Reading Room: Foxall Portrait

In September 1889 a portrait of Henry Foxall was presented to Foundry by Mr. R. H. Willett, one of the trustees. It was a copy painted by C. Armor of the original portrait which was in the possession of descendants of Mr. Foxall.

Dr. George Elliott, pastor of Foundry, spoke that evening on Foundry and the War of 1812. When he concluded his remarks, Dr. Elliott removed the red satin drapery that had concealed the portrait which had been placed on an easel in the center of the pulpit platform. In front of the portrait there was a gas light and reflector. After the drapery had been removed, disclosing the portrait to the audience, the choir sang "Auld Lang Syne."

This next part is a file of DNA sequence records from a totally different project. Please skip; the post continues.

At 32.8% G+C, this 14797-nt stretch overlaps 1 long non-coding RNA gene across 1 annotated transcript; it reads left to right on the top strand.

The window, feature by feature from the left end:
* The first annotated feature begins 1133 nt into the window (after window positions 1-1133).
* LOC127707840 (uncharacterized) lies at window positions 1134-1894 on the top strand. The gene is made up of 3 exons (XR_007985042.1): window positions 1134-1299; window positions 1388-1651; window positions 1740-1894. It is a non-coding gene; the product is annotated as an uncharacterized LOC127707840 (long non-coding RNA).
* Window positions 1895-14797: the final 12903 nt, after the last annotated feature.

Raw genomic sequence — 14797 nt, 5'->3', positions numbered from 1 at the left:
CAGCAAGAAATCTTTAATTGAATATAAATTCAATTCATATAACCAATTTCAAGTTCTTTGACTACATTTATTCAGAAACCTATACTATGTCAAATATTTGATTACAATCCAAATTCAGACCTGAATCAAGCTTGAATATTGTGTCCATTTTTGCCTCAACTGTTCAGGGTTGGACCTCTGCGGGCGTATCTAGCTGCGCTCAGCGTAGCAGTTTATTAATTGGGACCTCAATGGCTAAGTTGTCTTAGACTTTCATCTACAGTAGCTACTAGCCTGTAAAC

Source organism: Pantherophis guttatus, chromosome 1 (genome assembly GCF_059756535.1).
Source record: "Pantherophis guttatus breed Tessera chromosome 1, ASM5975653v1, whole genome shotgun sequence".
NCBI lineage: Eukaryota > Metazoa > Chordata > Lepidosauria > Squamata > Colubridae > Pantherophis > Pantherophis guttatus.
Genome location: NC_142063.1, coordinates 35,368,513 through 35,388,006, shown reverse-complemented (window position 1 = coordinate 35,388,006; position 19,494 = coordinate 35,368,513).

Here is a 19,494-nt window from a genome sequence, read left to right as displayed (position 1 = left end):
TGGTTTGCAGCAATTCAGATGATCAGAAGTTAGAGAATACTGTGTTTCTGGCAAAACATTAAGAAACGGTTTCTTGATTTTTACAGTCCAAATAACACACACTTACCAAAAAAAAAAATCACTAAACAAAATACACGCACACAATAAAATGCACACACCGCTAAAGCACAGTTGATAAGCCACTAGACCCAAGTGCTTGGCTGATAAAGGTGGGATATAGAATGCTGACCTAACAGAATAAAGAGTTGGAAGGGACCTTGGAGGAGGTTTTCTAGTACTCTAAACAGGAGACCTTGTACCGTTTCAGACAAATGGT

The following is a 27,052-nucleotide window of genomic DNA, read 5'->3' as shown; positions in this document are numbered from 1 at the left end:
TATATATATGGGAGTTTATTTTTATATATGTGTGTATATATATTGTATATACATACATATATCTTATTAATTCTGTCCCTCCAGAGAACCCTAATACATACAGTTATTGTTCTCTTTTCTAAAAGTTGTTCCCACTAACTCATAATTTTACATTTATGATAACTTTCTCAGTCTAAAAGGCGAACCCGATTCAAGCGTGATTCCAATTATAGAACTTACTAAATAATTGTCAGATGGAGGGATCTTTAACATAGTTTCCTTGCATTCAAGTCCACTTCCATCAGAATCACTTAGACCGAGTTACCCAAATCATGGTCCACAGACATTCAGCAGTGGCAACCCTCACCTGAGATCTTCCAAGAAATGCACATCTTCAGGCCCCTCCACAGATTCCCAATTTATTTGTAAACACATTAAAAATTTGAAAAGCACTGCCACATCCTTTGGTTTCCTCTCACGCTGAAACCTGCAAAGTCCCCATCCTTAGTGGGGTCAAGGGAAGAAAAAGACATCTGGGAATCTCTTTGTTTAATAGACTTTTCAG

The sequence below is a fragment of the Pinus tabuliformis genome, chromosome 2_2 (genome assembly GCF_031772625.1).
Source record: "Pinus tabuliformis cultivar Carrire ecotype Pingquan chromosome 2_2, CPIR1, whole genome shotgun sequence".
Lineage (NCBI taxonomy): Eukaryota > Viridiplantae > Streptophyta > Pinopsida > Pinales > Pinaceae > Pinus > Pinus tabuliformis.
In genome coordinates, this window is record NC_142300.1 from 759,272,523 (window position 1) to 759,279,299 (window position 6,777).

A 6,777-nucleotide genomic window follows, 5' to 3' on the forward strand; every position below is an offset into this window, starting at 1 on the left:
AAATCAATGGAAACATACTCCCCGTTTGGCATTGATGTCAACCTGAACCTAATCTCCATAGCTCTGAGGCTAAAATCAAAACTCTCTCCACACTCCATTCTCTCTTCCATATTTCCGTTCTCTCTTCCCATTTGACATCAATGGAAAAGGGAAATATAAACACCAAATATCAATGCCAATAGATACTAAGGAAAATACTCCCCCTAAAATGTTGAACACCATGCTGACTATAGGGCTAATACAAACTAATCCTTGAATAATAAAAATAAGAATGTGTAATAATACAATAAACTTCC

The portrait was accepted on behalf of the Board of Trustees by Mr. Edward Simpson. In his acceptance speech, Mr. Simpson said he had worshipped in the first chapel, a drawing of which was also on the platform.

The members of the Board of Trustees who had charge of the painting of the portrait were Edward F. Simpson, R. H. Willett, B. H. Stinemetz, E. F. Brooks and M. D. Peck. Mr. Willett paid for the portrait and presented it to the church.

At the conclusion of the exercises and singing of the doxology, the congregation surrounded the platform and took a good look at the "benign features" of Mr. Foxall. A number of descendants of Henry Foxall were present.


This article, originally titled "The Foxall Portrait is Presented to Foundry Church" is provided and used with permission from Papers of Homer Calkin, University of Iowa Libraries, Iowa City, Iowa.